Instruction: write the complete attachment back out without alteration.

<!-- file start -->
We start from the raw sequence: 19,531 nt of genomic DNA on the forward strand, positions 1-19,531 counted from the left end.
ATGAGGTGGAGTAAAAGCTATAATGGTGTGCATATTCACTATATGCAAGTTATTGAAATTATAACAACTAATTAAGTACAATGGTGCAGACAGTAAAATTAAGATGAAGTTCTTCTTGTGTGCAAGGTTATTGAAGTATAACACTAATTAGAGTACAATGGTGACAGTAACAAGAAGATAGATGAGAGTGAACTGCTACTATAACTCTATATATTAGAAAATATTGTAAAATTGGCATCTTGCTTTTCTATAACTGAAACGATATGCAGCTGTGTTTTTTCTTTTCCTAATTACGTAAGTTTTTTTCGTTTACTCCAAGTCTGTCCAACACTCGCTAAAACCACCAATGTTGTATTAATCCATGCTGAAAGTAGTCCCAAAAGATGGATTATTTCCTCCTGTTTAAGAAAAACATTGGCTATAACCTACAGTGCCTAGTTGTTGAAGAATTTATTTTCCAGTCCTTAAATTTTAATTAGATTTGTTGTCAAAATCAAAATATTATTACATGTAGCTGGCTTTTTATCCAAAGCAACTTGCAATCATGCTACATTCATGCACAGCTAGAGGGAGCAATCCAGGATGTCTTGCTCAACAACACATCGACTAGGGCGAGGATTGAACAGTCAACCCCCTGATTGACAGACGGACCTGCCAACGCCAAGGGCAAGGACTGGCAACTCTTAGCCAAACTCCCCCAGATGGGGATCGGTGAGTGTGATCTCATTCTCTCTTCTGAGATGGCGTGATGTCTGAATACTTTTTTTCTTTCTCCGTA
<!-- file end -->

We start from the raw sequence: 19,531 nt of genomic DNA on the forward strand, positions 1-19,531 counted from the left end.
ATGAGGTGGAGTAAAAGCTATAATGGTGTGCATATTCACTATATGCAAGTTATTGAAATTATAACAACTAATTAAGTACAATGGTGCAGACAGTAAAATTAAGATGAAGTTCTTCTTGTGTGCAAGGTTATTGAAGTATAACACTAATTAGAGTACAATGGTGACAGTAACAAGAAGATAGATGAGAGTGAACTGCTACTATAACTCTATATATTAGAAAATATTGTAAAATTGGCATCTTGCTTTTCTATAACTGAAACGATATGCAGCTGTGTTTTTTCTTTTCCTAATTACGTAAGTTTTTTTCGTTTACTCCAAGTCTGTCCAACACTCGCTAAAACCACCAATGTTGTATTAATCCATGCTGAAAGTAGTCCCAAAAGATGGATTATTTCCTCCTGTTTAAGAAAAACATTGGCTATAACCTACAGTGCCTAGTTGTTGAAGAATTTATTTTCCAGTCCTTAAATTTTAATTAGATTTGTTGTCAAAATCAAAATATTATTACATGTAGCTGGCTTTTTATCCAAAGCAACTTGCAATCATGCTACATTCATGCACAGCTAGAGGGAGCAATCCAGGATGTCTTGCTCAACAACACATCGACTAGGGCGAGGATTGAACAGTCAACCCCCTGATTGACAGACGGACCTGCCAACGCCAAGGGCAAGGACTGGCAACTCTTAGCCAAACTCCCCCAGATGGGGATCGGTGAGTGTGATCTCATTCTCTCTTCTGAGATGGCGTGATGTCTGAATACTTTTTTTCTTTCTCCGTA